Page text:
Chatham University

Master of Arts in Psychology FAQs

"What is unique about Chatham University’s MA in Psychology program?"
Chatham’s MSCP program focuses on both the personal and professional growth of students, emphasizing human-centered values and approaches reflected in the development of empathic, compassionate, and thoughtful counselors. We also feel that students in the program develop relationships with one another and with faculty that they are able to maintain as they move ahead in their professional and personal lives.

"Who is the typical MA in Psychology student?"
Chatham’s MA in Psychology students have a strong interest in the study of human behavior, but are not focused on becoming masters level professional counselors. (Students interested in becoming counselors or psychologists enroll in Chatham’s MSCP). The MA in Psychology students are a diverse group in terms of race, gender (yes, Chatham’s graduate programs include men!), ethnicity, and income level. Students come from a variety of backgrounds, including athletic coaching, student affairs work, business, and pre-medical study.

"How long does it take to earn the MA in Psychology degree?"
Full-time students can earn the 36 credit hour degree in as few as 3 semesters if they follow the recommended course sequence. Part-time students’ completion times vary, depending upon individual needs.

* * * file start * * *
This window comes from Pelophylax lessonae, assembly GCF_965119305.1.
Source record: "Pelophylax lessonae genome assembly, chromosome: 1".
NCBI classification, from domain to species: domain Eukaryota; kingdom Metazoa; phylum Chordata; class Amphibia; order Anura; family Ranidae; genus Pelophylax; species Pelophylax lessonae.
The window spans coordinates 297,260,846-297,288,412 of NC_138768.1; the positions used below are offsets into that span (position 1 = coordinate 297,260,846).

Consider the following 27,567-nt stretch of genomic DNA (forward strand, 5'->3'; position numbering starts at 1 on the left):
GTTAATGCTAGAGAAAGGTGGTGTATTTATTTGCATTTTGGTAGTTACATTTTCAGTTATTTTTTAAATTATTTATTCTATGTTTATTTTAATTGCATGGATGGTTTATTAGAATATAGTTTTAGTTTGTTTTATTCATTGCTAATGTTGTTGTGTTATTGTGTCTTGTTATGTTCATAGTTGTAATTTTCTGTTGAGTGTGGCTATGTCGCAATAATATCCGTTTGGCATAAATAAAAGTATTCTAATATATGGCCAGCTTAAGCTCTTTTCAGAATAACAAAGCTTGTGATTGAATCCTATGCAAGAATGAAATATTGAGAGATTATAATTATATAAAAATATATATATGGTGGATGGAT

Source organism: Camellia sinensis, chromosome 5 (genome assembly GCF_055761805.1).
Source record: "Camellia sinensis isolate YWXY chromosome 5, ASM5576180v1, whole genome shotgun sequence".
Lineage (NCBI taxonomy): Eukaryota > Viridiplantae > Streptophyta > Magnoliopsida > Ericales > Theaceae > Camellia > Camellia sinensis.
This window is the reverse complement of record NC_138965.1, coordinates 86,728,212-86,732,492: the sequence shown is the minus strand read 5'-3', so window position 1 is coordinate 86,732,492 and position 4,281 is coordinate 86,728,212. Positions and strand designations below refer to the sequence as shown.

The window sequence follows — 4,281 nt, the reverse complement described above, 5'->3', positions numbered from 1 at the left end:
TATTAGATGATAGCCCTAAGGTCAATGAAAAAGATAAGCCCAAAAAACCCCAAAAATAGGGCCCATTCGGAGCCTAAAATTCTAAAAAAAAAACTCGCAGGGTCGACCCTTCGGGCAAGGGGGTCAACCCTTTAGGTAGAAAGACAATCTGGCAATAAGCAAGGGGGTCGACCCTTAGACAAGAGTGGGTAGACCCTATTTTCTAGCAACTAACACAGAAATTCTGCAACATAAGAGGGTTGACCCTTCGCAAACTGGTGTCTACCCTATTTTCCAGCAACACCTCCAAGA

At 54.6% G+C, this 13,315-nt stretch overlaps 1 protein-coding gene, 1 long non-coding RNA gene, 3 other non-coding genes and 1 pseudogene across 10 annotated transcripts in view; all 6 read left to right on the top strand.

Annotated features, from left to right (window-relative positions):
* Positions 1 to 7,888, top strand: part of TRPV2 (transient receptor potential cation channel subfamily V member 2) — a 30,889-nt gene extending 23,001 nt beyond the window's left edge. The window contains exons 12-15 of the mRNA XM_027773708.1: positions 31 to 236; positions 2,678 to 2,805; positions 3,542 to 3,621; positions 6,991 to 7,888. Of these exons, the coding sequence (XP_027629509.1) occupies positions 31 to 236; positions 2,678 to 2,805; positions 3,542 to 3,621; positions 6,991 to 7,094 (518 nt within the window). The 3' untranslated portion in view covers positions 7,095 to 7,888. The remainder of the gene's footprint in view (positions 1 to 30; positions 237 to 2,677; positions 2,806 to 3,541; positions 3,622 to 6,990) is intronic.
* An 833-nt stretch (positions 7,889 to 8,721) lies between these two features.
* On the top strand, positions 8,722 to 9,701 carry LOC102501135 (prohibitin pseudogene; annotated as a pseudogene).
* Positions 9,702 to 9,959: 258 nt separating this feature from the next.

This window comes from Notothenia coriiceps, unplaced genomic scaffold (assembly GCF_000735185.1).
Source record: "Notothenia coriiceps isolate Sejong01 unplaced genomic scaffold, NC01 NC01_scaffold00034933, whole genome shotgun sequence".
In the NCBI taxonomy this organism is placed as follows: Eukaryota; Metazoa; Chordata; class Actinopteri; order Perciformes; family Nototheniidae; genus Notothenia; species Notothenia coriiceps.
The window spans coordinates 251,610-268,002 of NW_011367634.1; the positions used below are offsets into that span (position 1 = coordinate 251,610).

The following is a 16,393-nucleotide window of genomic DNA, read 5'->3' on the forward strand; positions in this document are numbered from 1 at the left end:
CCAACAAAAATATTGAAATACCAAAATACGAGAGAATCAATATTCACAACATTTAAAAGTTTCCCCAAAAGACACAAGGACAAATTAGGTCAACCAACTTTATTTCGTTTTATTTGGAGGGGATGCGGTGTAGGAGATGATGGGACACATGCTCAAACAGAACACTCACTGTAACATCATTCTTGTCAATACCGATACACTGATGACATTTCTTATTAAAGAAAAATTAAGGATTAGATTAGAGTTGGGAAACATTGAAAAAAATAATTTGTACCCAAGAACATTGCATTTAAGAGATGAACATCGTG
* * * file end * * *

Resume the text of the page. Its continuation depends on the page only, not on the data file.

"Does the Masters of Arts in Psychology degree prepare an individual to become a licensed professional counselor or a licensed psychologist?"
No. The MA in Psychology degree does not prepare students to become licensed professional counselors. Students interested in becoming counselors or psychologists apply to Chatham’s MSCP program.

"How large are the classes?"
Chatham’s classes are small, with ample opportunity for peer-peer and student-faculty interaction. Most classes involve both content and experiential work – these typically have around 18 students. A few content courses have around 25 students.

"Who teaches in the program?"
The MSCP program has ten core faculty members, all full-time at Chatham, and all of whom have had extensive experience in clinical, community, or research settings in addition to teaching. Some courses are taught by adjunct professors from the community who have unique expertise in particular content areas.

"What kind of work are Chatham students prepared to do after graduation?"
Graduates of the Chatham MA in Psychology program can use the knowledge and skills obtained in their studies to enrich their work in a variety of settings. Athletic coaches and trainers and health professionals will have cutting edge information and skills that they can use in their work. Graduates may also elect to pursue doctoral study in psychology or other health professions after completing the MA in Psychology degree.

"What opportunities are there for students to interact with one another?"
There are lots! Students are encouraged in all of their courses to work collaboratively and cooperatively. Students frequently gather to study for exams, to work on projects, or just to hang out. Alums report that these friendships and professional relationships continue beyond the time spent at Chatham. In addition, there are three formal associations that provide more opportunities to meet and interact with other graduate students. These include Psi Chi, the psychology honor society, and the campus-wide Graduate Student Association.